Nodes that join as End Devices send messages to a router designated as its “parent,” and the parent performs routing operations on behalf of its “child.” End Devices route commun­ication through parents and can be programmed to be “sleepy” to reduce power consum­ption. End Devices that cannot commun­icate with their parent after multiple attempts will autono­mously search and attach to a new parent.
 

Thread

3. IP-based messaging

Since Thread provides native support for IP, all devices in a Thread network have an IPv6 address and can be accessed directly by local devices on a home area network (HAN) or off-ne­twork using Thread­-ca­pable IP routers called border routers.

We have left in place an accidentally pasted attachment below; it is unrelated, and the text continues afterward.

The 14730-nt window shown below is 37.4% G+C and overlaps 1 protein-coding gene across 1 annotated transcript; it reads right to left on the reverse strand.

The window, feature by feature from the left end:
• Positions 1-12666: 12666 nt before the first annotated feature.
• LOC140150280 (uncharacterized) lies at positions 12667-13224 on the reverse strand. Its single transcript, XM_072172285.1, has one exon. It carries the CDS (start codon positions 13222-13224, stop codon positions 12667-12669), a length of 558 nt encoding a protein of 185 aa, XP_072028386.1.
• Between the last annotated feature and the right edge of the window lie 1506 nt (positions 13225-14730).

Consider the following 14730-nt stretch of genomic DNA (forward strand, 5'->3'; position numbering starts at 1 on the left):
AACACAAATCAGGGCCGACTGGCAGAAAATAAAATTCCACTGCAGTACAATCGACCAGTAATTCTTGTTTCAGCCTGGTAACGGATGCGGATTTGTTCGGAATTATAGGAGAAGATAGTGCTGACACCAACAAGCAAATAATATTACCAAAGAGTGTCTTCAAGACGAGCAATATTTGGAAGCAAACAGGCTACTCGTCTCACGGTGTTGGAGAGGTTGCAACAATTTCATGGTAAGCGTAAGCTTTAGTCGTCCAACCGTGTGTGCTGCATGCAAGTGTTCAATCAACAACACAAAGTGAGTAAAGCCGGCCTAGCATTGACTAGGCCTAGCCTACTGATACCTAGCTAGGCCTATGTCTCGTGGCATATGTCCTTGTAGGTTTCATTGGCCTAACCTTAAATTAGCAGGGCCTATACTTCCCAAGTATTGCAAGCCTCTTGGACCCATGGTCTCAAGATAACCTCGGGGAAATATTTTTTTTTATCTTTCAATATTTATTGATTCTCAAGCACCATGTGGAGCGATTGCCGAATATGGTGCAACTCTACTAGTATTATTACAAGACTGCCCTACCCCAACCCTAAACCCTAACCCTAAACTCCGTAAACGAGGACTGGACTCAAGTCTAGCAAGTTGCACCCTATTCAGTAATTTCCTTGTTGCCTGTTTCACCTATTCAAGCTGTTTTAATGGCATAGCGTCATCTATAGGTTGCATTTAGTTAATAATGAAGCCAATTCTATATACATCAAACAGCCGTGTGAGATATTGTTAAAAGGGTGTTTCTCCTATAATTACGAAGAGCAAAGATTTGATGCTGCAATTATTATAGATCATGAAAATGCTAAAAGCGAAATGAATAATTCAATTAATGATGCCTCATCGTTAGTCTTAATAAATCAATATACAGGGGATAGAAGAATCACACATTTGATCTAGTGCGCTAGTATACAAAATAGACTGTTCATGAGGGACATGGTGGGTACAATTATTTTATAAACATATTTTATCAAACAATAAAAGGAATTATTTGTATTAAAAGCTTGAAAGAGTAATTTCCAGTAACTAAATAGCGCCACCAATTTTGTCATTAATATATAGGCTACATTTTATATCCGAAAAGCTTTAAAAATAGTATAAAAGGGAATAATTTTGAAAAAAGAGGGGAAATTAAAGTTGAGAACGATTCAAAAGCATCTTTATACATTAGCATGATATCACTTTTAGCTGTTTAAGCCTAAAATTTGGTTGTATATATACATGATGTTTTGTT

Nodes on the network form IPv6 global addresses from prefixes assigned by border routers, or locally by a self-a­ssigned prefix to form a Unique Local Address (ULA). Routing IDs used in the network are assigned by the Leader. Thread leverages User Datagram Protocol (UDP) for messaging instead of its heavier altern­ative, Transm­ission Control Protocol (TCP). Unlike TCP, UDP is a connec­tio­nless protocol that forgoes TCP features — such as error-­che­cking, packet­-se­que­ncing, and retran­smi­ssions — in exchange for faster, more efficient transm­ission. This efficiency equates to less overhead, which is critical for batter­y-p­owered, resour­ce-­con­str­ained devices.

4. Low-power operation

Thread supports low-power operation using sleepy end nodes, which are devices that spend the majority of their time in a low-power sleep state. With Thread, sleepy devices are not required to check in with the network. Messages for sleepy devices are buffered by their parents. Message transm­ission is triggered only after a sleepy device wakes up and polls its parent for inbound messages.

5. Scalable and resilient